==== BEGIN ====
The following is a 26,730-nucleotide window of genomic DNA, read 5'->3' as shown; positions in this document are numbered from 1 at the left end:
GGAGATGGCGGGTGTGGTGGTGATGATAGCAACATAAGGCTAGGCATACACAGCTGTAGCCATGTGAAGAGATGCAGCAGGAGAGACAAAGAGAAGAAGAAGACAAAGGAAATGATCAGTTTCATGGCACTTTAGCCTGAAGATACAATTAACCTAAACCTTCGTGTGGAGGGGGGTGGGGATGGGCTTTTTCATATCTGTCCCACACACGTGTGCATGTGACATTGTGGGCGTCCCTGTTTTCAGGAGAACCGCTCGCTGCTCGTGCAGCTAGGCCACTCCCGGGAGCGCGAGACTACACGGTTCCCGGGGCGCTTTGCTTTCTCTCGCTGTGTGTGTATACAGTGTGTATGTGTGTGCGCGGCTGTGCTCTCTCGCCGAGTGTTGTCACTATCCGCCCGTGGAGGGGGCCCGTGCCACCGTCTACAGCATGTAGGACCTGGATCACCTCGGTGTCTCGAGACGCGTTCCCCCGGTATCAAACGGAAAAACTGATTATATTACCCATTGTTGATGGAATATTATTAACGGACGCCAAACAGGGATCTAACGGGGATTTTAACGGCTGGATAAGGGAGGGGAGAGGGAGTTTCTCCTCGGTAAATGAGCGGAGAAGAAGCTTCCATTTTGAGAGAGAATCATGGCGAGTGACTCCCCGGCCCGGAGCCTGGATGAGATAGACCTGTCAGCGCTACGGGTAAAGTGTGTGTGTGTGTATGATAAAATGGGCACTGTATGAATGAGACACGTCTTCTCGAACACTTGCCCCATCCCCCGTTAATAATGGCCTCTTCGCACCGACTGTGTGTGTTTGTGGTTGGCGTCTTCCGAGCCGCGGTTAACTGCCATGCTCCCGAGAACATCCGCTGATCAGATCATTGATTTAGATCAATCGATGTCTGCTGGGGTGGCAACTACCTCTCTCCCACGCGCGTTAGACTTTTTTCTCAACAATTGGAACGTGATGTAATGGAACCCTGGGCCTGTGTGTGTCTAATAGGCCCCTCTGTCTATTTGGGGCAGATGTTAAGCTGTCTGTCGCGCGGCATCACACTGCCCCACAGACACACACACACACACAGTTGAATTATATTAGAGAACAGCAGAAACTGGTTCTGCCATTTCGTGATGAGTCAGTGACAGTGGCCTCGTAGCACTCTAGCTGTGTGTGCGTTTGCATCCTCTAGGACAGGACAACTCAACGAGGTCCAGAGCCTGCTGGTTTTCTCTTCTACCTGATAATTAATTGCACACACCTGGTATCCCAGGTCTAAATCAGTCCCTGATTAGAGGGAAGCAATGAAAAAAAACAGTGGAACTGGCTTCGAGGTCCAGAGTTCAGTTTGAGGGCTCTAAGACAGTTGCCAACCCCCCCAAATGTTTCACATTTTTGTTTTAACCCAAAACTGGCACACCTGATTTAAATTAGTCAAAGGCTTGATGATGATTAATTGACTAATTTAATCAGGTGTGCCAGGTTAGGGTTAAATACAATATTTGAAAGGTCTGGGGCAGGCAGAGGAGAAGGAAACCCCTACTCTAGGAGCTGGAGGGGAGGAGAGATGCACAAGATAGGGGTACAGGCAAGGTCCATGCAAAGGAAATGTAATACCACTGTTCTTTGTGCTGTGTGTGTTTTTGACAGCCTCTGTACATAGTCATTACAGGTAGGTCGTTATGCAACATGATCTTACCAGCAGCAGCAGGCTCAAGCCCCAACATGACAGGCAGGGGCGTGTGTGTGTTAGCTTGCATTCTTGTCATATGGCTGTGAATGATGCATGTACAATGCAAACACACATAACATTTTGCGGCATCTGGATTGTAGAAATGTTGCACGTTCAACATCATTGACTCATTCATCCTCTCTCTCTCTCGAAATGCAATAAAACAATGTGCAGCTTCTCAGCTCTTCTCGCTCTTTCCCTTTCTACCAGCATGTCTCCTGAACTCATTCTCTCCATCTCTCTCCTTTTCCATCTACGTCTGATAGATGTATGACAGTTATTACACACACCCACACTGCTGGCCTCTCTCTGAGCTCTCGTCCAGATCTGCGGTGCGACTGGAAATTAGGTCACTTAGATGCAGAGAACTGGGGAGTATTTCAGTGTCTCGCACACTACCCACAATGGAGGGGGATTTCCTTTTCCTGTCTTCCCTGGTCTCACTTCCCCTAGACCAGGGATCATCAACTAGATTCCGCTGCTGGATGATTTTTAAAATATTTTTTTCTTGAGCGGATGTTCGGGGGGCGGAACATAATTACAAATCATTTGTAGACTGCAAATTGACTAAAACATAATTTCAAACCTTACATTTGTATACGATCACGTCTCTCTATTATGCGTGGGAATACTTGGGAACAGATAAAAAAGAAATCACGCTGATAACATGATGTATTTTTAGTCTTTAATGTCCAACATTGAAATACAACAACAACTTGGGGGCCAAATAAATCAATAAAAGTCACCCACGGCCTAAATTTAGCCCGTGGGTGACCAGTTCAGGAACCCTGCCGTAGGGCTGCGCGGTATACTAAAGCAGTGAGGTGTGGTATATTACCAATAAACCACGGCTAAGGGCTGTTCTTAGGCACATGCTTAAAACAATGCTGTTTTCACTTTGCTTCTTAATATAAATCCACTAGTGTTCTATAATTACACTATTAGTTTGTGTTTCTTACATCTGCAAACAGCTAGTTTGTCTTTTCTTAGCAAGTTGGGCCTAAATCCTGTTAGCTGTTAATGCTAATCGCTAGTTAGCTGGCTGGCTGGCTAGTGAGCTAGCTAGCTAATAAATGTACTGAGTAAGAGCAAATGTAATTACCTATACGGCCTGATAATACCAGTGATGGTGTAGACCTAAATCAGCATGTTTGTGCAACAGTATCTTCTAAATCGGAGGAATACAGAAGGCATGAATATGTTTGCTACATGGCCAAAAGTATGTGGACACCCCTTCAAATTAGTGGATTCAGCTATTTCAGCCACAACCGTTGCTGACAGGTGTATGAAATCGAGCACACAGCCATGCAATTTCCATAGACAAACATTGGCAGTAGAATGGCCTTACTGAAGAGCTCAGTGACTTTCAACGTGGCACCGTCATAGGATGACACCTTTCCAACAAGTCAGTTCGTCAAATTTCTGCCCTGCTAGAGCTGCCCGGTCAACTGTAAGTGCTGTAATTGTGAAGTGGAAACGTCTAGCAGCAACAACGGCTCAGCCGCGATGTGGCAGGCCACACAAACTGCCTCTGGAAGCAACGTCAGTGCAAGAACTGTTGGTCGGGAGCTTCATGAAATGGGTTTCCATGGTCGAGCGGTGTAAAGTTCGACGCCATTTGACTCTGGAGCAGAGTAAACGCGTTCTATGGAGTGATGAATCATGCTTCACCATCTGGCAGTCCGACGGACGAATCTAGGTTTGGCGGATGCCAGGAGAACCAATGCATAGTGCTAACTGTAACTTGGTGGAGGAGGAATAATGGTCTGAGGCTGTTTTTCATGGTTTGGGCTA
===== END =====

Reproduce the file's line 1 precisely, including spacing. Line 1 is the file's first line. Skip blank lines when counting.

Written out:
The following is a 26,730-nucleotide window of genomic DNA, read 5'->3' as shown; positions in this document are numbered from 1 at the left end: